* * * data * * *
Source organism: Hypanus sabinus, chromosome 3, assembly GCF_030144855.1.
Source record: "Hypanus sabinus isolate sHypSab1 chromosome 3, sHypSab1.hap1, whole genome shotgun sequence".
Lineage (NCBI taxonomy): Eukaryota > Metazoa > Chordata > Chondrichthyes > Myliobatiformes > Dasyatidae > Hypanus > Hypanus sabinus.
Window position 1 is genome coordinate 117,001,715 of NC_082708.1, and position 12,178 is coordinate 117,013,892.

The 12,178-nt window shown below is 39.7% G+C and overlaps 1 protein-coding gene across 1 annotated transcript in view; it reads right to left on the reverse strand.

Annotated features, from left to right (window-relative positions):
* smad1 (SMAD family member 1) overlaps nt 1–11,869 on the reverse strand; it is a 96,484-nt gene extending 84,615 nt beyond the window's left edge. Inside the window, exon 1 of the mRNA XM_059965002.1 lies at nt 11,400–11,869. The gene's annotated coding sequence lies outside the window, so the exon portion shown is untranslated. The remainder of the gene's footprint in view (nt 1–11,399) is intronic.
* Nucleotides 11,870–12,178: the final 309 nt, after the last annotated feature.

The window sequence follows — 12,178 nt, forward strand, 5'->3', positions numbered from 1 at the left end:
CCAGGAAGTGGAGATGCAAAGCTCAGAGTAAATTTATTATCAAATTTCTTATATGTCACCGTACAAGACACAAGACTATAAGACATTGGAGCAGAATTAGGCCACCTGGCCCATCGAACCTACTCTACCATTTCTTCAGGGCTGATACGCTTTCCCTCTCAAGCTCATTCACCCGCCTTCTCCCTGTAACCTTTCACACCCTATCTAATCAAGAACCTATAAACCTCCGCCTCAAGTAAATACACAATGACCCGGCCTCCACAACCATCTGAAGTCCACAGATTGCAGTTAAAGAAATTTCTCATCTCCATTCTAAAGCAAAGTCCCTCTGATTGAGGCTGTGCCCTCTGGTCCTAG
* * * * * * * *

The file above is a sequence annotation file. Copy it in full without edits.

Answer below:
Source organism: Hypanus sabinus, chromosome 3, assembly GCF_030144855.1.
Source record: "Hypanus sabinus isolate sHypSab1 chromosome 3, sHypSab1.hap1, whole genome shotgun sequence".
Lineage (NCBI taxonomy): Eukaryota > Metazoa > Chordata > Chondrichthyes > Myliobatiformes > Dasyatidae > Hypanus > Hypanus sabinus.
Window position 1 is genome coordinate 117,001,715 of NC_082708.1, and position 12,178 is coordinate 117,013,892.

The 12,178-nt window shown below is 39.7% G+C and overlaps 1 protein-coding gene across 1 annotated transcript in view; it reads right to left on the reverse strand.

Annotated features, from left to right (window-relative positions):
* smad1 (SMAD family member 1) overlaps nt 1–11,869 on the reverse strand; it is a 96,484-nt gene extending 84,615 nt beyond the window's left edge. Inside the window, exon 1 of the mRNA XM_059965002.1 lies at nt 11,400–11,869. The gene's annotated coding sequence lies outside the window, so the exon portion shown is untranslated. The remainder of the gene's footprint in view (nt 1–11,399) is intronic.
* Nucleotides 11,870–12,178: the final 309 nt, after the last annotated feature.

The window sequence follows — 12,178 nt, forward strand, 5'->3', positions numbered from 1 at the left end:
CCAGGAAGTGGAGATGCAAAGCTCAGAGTAAATTTATTATCAAATTTCTTATATGTCACCGTACAAGACACAAGACTATAAGACATTGGAGCAGAATTAGGCCACCTGGCCCATCGAACCTACTCTACCATTTCTTCAGGGCTGATACGCTTTCCCTCTCAAGCTCATTCACCCGCCTTCTCCCTGTAACCTTTCACACCCTATCTAATCAAGAACCTATAAACCTCCGCCTCAAGTAAATACACAATGACCCGGCCTCCACAACCATCTGAAGTCCACAGATTGCAGTTAAAGAAATTTCTCATCTCCATTCTAAAGCAAAGTCCCTCTGATTGAGGCTGTGCCCTCTGGTCCTAG